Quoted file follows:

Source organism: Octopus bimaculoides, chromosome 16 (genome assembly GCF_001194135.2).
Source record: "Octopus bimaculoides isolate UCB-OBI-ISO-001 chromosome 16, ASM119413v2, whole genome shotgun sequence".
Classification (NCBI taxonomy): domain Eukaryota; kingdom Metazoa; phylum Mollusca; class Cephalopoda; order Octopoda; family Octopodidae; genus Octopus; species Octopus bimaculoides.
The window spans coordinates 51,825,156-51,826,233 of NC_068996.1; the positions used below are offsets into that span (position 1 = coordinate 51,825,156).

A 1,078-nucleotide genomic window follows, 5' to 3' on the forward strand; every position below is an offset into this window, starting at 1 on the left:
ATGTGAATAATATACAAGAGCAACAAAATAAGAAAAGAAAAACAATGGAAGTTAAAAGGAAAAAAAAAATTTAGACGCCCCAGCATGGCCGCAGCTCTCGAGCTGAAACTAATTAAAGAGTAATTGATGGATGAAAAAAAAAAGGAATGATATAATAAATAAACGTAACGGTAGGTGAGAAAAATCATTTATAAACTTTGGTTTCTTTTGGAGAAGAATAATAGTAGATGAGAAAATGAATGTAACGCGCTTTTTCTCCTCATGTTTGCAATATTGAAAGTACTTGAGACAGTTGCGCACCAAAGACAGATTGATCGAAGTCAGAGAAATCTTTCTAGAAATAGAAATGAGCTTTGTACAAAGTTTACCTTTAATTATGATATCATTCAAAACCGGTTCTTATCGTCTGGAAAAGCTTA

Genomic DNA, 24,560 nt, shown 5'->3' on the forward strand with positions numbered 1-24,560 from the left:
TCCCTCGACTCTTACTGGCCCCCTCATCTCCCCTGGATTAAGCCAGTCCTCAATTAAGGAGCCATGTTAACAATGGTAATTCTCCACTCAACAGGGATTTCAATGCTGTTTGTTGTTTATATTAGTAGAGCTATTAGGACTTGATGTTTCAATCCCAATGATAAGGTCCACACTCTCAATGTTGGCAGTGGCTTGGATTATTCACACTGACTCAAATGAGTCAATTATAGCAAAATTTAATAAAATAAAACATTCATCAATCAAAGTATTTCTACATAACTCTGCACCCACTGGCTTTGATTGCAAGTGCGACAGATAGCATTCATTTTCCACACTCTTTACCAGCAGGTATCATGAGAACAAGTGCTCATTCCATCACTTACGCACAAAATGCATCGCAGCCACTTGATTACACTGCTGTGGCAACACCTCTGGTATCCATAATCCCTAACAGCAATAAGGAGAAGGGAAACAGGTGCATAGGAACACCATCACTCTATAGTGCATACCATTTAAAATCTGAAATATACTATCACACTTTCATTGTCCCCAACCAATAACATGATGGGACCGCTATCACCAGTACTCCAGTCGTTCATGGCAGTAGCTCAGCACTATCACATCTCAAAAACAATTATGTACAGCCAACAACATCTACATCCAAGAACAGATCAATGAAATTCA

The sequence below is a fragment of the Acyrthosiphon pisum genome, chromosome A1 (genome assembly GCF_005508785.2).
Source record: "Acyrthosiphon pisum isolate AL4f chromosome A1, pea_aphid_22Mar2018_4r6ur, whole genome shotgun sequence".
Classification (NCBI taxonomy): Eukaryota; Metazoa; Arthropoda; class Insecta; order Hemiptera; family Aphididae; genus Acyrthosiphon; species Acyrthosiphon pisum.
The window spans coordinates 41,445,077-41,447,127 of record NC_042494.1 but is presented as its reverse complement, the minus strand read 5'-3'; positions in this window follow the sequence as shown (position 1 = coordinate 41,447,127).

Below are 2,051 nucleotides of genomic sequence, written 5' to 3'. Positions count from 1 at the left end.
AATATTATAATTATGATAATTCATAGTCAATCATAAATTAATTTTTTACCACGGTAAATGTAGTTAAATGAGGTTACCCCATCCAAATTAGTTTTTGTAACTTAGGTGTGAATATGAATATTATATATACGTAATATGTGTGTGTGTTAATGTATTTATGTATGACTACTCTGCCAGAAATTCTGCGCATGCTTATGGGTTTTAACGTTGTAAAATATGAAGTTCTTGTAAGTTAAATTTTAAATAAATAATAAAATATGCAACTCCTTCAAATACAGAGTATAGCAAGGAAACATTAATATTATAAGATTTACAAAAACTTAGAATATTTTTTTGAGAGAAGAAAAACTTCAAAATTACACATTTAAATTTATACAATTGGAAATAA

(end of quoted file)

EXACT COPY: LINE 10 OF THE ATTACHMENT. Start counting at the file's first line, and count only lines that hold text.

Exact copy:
Source record: "Acyrthosiphon pisum isolate AL4f chromosome A1, pea_aphid_22Mar2018_4r6ur, whole genome shotgun sequence".